Dan Borges – Southwestern College
There’s a myth about technology in Silicon Valley—and by extension, California—which suggests that any technology or trend sprung from the former must necessarily fan into the latter.
Dan Borges knows better. Having plied the IT trade in everything from defense to pharmaceuticals (he counts Lockheed Martin among his resume bullet points), Borges has long recognized the considerable chasm between the cutting-edge bubble of the Bay Area and, well, just about everywhere else.
In his role as Chief Information Systems Officer (CISO) for Southwestern College, a two-year college located in the San Diego suburb of Chula Vista, Borges has helped spark a mini-renaissance in technology at the school.
“When I arrived, the school was looking for advances in technology,” Borges recalls. “There hadn’t been the same emphasis on bringing tech into the modern age that I’d encountered at other places.”
Three years after taking the reins of IT at Southwestern, Borges is pushing the college firmly into the 21st century, and to a place the decades-old school has seldom seen: the cutting edge.
Same means, better methods
As one of 114 institutions in California’s Community College system—with over 2 million students per year, the largest educational system in the world—Southwestern College is anything but typical.
With an annual of enrollment of around 20,000, Southwestern’s classes run an impressive gamut: jewelry and metalwork, logic and critical thinking, paramedic, fire science, nursing, dental hygiene and dozens of others. The main campus, fronted by stately palms and jacaranda trees, seems copied and pasted straight from Berkeley or UCLA.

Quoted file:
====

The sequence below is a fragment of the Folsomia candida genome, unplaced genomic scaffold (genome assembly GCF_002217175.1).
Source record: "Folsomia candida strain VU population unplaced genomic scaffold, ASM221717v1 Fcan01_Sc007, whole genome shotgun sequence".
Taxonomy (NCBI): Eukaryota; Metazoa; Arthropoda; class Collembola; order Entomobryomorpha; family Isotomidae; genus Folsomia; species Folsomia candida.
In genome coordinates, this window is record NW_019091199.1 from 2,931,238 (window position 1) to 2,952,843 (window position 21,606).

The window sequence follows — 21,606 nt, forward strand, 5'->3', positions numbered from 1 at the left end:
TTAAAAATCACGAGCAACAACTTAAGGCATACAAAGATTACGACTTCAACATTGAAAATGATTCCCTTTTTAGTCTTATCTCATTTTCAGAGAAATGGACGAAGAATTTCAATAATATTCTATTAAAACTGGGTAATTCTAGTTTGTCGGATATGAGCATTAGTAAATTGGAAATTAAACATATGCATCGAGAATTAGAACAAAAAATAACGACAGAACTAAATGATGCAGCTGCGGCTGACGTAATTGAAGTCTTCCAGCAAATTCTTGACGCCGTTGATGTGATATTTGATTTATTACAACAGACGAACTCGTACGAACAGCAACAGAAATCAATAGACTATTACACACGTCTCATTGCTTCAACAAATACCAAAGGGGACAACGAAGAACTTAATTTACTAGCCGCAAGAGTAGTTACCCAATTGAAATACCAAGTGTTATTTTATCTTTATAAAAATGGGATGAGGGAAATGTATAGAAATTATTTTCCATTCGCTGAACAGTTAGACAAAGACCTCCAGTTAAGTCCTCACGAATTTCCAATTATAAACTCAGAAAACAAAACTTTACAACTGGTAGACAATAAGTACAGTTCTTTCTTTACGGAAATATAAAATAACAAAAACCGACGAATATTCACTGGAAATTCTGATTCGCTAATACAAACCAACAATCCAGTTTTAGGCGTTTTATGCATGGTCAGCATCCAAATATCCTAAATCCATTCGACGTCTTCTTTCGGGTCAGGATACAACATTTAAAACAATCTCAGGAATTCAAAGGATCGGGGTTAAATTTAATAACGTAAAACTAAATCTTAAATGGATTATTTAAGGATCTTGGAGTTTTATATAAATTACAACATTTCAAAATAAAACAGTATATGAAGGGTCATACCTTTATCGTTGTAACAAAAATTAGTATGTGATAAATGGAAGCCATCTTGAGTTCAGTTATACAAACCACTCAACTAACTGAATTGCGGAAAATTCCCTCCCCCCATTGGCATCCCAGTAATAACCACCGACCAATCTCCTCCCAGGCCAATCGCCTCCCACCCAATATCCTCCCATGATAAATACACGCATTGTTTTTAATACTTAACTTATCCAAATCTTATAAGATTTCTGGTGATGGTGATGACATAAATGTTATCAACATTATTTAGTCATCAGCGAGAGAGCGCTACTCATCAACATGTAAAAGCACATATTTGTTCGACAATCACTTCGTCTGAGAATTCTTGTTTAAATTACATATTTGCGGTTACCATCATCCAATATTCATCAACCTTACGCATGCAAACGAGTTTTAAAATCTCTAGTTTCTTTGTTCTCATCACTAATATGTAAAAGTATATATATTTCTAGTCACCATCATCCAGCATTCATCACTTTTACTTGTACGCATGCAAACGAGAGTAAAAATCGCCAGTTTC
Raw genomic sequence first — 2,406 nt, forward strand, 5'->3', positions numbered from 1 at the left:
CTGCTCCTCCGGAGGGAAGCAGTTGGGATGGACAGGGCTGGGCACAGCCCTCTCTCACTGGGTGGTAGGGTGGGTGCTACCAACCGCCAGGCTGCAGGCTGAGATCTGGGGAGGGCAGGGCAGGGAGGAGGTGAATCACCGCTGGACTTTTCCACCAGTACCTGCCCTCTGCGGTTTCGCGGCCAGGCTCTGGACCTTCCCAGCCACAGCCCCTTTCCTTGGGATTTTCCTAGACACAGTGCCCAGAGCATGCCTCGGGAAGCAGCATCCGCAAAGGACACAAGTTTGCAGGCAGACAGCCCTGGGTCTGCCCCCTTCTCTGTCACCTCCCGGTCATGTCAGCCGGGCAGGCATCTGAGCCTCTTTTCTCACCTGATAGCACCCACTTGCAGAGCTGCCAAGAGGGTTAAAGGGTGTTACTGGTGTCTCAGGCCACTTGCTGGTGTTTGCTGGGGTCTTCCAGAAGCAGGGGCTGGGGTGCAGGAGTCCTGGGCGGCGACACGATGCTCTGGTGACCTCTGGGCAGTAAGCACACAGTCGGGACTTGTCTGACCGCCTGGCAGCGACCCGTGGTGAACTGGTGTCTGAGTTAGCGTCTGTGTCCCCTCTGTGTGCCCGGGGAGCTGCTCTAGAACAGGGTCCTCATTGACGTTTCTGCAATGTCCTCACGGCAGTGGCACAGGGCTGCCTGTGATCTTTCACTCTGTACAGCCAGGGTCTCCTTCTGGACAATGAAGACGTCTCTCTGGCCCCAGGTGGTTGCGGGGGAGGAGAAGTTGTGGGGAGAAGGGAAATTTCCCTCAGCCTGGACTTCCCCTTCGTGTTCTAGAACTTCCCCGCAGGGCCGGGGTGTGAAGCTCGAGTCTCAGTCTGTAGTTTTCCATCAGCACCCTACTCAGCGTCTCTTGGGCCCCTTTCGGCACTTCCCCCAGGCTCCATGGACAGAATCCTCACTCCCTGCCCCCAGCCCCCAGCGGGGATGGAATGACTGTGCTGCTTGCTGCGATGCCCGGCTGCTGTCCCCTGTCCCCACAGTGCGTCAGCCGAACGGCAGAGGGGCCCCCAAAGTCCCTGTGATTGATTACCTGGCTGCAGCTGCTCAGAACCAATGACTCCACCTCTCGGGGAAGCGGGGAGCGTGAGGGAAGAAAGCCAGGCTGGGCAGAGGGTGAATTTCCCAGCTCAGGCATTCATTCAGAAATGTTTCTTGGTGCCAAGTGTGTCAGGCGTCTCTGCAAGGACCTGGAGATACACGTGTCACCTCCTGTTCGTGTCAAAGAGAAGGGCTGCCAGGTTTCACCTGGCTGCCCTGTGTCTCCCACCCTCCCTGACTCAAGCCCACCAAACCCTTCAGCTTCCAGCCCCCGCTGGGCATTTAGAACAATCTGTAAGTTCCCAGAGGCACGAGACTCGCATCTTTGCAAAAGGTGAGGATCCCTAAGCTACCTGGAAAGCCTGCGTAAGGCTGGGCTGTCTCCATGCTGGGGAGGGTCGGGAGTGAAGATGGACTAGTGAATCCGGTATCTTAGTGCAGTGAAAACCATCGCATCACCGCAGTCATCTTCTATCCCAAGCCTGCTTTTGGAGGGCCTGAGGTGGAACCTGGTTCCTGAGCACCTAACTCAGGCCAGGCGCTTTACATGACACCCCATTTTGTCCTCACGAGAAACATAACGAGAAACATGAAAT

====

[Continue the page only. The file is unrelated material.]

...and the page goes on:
Despite a diverse student pool and idyllic locale (a mere six miles from the Pacific), the school had, until recently, been in something of a technological quandary. Similar to other community colleges in California and nationwide, it had ancient projectors, outdated systems and a decentralized IT team spread across the school’s departments.
In short, a tech layout more notable for what it didn’t have than what it did.
What Southwestern College had, however, was a way to change—specifically, a sizable operating budget, bolstered by a $400 million bond in 2017 (approved by 70 percent of the voters). What it needed, more than any one innovation or investment, was the will and leadership to do so.
“It’s often the case that technology executives don’t have a seat at the main table,” says Borges, who is a member of the president’s cabinet. “That makes any project a much longer process. In our case, we had both the budget and the seat.”
In the last year alone, the Southwestern College IT team deployed an identity-management system, student email, multiple cloud applications, massive storage, network pipes for five campus locations and a web portal—changes enough, Borges says, to warrant the creation of two dozen tutorial videos to assist the college community.